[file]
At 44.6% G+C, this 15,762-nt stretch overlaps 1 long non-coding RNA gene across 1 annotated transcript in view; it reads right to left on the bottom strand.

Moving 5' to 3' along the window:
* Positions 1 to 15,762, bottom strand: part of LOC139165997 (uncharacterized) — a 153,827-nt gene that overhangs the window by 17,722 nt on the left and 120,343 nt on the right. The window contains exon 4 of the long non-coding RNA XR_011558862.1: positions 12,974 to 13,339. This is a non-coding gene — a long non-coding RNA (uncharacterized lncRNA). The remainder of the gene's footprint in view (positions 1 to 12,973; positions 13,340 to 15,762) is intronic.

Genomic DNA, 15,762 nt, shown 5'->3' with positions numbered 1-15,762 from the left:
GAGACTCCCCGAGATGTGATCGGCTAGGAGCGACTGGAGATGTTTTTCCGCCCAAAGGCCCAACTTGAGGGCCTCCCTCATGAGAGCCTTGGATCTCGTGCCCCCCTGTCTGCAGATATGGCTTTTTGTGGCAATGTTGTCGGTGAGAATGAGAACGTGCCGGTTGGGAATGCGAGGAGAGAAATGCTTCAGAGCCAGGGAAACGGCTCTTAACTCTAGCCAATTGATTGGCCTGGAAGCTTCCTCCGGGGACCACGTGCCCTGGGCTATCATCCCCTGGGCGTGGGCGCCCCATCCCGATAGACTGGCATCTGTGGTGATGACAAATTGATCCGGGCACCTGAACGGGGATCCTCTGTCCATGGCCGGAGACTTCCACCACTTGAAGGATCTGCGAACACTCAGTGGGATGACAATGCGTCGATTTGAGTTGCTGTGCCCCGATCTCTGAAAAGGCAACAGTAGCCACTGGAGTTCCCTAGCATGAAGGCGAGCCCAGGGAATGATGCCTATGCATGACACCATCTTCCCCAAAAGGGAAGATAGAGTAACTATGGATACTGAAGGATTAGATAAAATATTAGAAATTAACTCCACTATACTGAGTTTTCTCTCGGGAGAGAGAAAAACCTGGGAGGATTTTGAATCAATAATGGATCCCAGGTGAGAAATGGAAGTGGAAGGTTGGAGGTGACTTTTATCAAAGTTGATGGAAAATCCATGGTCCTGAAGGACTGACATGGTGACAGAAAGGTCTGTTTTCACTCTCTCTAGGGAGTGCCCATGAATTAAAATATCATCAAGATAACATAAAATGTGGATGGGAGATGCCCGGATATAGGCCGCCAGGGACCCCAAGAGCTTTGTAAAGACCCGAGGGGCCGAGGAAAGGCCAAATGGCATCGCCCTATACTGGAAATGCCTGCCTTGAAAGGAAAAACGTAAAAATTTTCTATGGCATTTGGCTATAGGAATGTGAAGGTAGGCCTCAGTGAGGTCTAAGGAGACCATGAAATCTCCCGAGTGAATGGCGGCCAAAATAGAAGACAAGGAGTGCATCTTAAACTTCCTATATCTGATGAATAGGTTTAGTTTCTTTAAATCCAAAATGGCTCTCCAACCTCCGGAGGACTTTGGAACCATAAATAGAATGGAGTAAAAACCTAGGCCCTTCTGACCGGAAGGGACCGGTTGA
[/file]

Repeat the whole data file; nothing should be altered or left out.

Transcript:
At 44.6% G+C, this 15,762-nt stretch overlaps 1 long non-coding RNA gene across 1 annotated transcript in view; it reads right to left on the bottom strand.

Moving 5' to 3' along the window:
* Positions 1 to 15,762, bottom strand: part of LOC139165997 (uncharacterized) — a 153,827-nt gene that overhangs the window by 17,722 nt on the left and 120,343 nt on the right. The window contains exon 4 of the long non-coding RNA XR_011558862.1: positions 12,974 to 13,339. This is a non-coding gene — a long non-coding RNA (uncharacterized lncRNA). The remainder of the gene's footprint in view (positions 1 to 12,973; positions 13,340 to 15,762) is intronic.

Genomic DNA, 15,762 nt, shown 5'->3' with positions numbered 1-15,762 from the left:
GAGACTCCCCGAGATGTGATCGGCTAGGAGCGACTGGAGATGTTTTTCCGCCCAAAGGCCCAACTTGAGGGCCTCCCTCATGAGAGCCTTGGATCTCGTGCCCCCCTGTCTGCAGATATGGCTTTTTGTGGCAATGTTGTCGGTGAGAATGAGAACGTGCCGGTTGGGAATGCGAGGAGAGAAATGCTTCAGAGCCAGGGAAACGGCTCTTAACTCTAGCCAATTGATTGGCCTGGAAGCTTCCTCCGGGGACCACGTGCCCTGGGCTATCATCCCCTGGGCGTGGGCGCCCCATCCCGATAGACTGGCATCTGTGGTGATGACAAATTGATCCGGGCACCTGAACGGGGATCCTCTGTCCATGGCCGGAGACTTCCACCACTTGAAGGATCTGCGAACACTCAGTGGGATGACAATGCGTCGATTTGAGTTGCTGTGCCCCGATCTCTGAAAAGGCAACAGTAGCCACTGGAGTTCCCTAGCATGAAGGCGAGCCCAGGGAATGATGCCTATGCATGACACCATCTTCCCCAAAAGGGAAGATAGAGTAACTATGGATACTGAAGGATTAGATAAAATATTAGAAATTAACTCCACTATACTGAGTTTTCTCTCGGGAGAGAGAAAAACCTGGGAGGATTTTGAATCAATAATGGATCCCAGGTGAGAAATGGAAGTGGAAGGTTGGAGGTGACTTTTATCAAAGTTGATGGAAAATCCATGGTCCTGAAGGACTGACATGGTGACAGAAAGGTCTGTTTTCACTCTCTCTAGGGAGTGCCCATGAATTAAAATATCATCAAGATAACATAAAATGTGGATGGGAGATGCCCGGATATAGGCCGCCAGGGACCCCAAGAGCTTTGTAAAGACCCGAGGGGCCGAGGAAAGGCCAAATGGCATCGCCCTATACTGGAAATGCCTGCCTTGAAAGGAAAAACGTAAAAATTTTCTATGGCATTTGGCTATAGGAATGTGAAGGTAGGCCTCAGTGAGGTCTAAGGAGACCATGAAATCTCCCGAGTGAATGGCGGCCAAAATAGAAGACAAGGAGTGCATCTTAAACTTCCTATATCTGATGAATAGGTTTAGTTTCTTTAAATCCAAAATGGCTCTCCAACCTCCGGAGGACTTTGGAACCATAAATAGAATGGAGTAAAAACCTAGGCCCTTCTGACCGGAAGGGACCGGTTGA